California-based companies are increasingly filing for bankruptcy outside the state, depriving local employees, vendors and creditors from participating in the bankruptcy process. In the Daily Journal article “It’s time for Congress to address bankruptcy venue,” authors SulmeyerKupetz Partner Elissa Miller, Greenberg Glusker Partner Brian Davidoff, and Danning Gill Partner Zev Shechtman, explained why Congress should reform the current bankruptcy venue laws and why they hinder due process.
“Applying general venue rules in bankruptcy makes sense as a matter of due process. People who are affected by a business bankruptcy should be able to personally participate in the process – not be forced to pay attorneys to represent their interests far from home,” Davidoff, Miller and Schechtman wrote.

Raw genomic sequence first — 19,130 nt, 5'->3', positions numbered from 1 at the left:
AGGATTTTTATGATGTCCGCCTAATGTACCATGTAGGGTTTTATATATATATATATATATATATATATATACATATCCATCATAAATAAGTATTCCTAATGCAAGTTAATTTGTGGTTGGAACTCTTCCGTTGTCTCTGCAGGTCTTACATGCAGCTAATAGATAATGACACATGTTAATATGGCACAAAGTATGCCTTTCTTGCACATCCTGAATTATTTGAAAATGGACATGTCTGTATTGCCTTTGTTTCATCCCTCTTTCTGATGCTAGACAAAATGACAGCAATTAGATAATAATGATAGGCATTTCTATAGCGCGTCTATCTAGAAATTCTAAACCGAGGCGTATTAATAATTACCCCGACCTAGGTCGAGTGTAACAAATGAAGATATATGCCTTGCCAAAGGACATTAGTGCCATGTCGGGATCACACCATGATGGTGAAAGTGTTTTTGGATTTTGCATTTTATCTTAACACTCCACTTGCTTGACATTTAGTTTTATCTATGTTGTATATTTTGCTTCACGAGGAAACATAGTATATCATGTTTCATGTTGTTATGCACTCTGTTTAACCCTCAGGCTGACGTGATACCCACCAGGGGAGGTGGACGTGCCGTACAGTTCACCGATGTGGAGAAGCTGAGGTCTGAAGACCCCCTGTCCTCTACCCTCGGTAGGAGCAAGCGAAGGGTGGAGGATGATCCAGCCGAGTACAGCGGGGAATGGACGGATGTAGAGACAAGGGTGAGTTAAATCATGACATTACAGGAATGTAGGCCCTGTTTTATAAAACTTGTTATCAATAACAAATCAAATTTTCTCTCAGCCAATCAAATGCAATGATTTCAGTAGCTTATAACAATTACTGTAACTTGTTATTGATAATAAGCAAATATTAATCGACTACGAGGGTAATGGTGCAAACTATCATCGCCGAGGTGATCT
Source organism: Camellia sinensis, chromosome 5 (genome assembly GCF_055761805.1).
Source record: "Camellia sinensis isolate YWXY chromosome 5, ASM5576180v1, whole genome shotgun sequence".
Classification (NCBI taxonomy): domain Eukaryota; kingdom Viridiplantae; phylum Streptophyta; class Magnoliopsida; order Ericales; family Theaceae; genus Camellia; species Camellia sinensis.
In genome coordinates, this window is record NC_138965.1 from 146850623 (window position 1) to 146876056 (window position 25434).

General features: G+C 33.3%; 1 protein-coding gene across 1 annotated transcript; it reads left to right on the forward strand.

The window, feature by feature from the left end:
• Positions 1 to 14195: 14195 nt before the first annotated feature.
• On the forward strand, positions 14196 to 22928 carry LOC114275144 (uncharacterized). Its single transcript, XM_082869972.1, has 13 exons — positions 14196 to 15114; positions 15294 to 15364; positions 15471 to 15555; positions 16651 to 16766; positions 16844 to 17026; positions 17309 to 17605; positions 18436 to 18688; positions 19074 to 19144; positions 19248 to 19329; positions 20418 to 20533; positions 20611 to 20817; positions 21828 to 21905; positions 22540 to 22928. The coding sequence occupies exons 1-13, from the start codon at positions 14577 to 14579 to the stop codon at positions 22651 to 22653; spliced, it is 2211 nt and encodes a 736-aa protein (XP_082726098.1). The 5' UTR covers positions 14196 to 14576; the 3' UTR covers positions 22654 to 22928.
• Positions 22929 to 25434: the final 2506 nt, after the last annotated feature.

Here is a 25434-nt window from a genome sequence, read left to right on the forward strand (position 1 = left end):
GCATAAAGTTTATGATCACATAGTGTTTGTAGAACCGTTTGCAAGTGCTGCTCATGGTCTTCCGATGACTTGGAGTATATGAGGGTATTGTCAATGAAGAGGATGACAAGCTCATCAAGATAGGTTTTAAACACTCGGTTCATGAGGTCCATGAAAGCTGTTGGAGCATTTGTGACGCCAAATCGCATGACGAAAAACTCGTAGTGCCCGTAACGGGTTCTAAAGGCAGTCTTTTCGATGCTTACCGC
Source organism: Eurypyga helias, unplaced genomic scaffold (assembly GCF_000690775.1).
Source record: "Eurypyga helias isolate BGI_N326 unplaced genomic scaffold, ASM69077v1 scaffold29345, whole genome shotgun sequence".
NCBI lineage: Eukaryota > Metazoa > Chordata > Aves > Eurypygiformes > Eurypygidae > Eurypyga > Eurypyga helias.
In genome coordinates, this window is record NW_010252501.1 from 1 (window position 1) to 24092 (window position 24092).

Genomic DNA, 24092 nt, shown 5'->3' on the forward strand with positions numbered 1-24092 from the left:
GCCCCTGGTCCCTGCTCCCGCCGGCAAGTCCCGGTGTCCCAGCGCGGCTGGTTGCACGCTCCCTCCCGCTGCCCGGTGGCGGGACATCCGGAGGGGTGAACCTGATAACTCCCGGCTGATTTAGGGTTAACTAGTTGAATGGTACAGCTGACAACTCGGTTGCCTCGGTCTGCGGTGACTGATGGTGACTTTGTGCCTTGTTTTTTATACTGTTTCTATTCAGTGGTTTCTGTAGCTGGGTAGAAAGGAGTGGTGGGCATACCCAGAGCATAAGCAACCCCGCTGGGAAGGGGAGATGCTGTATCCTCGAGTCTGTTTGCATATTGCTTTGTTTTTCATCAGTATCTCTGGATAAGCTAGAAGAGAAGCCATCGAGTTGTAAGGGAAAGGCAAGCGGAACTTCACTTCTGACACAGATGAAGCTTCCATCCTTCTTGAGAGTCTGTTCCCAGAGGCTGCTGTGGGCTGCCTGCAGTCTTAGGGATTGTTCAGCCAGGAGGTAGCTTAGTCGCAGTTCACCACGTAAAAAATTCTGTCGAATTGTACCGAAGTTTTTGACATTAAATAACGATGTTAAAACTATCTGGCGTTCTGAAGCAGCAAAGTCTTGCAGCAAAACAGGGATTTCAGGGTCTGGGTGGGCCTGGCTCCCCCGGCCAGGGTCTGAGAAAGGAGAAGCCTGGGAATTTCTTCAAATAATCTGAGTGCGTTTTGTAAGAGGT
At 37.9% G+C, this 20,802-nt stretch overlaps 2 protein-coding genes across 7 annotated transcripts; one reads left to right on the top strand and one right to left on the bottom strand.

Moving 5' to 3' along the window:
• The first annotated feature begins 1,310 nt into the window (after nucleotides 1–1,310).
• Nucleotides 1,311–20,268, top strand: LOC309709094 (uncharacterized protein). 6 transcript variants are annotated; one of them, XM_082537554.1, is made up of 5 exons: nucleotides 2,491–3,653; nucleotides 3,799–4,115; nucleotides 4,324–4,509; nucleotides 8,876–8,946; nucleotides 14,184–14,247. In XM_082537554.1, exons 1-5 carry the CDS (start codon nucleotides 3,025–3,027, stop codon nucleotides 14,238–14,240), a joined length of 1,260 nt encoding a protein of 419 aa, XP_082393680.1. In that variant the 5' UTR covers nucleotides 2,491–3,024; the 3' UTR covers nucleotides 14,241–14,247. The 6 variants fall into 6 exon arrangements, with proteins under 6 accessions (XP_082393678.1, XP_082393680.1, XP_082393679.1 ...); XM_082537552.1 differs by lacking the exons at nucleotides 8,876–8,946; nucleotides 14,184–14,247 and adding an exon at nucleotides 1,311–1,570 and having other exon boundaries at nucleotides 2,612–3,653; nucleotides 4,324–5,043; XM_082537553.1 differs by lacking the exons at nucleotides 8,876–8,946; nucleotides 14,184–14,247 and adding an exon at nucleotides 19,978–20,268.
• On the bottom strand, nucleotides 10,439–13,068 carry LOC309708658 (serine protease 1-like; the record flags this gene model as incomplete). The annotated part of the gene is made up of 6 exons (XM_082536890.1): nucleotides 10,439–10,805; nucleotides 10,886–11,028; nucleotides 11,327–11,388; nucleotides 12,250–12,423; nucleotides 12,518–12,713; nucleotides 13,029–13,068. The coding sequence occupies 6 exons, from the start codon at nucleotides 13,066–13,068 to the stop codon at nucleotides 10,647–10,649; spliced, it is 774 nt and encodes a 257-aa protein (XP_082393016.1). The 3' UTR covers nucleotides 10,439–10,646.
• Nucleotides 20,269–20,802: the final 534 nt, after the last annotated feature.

Currently, there are 163 retired and current judges who sent a letter to Congress urging for reform and a bi-partisan bankruptcy bill was co-sponsored by Zoe Lofgren of California (D) and James Sensenbrenner of Wisconsin (R) to address these issues.
The article also noted that: “There should be no reason why our citizens should be deprived of due process, why our districts should lose revenues, and why judges on the other side of the country should be deciding the economic fate, indeed the health and welfare, of Californians.”
Read the Daily Journal article here.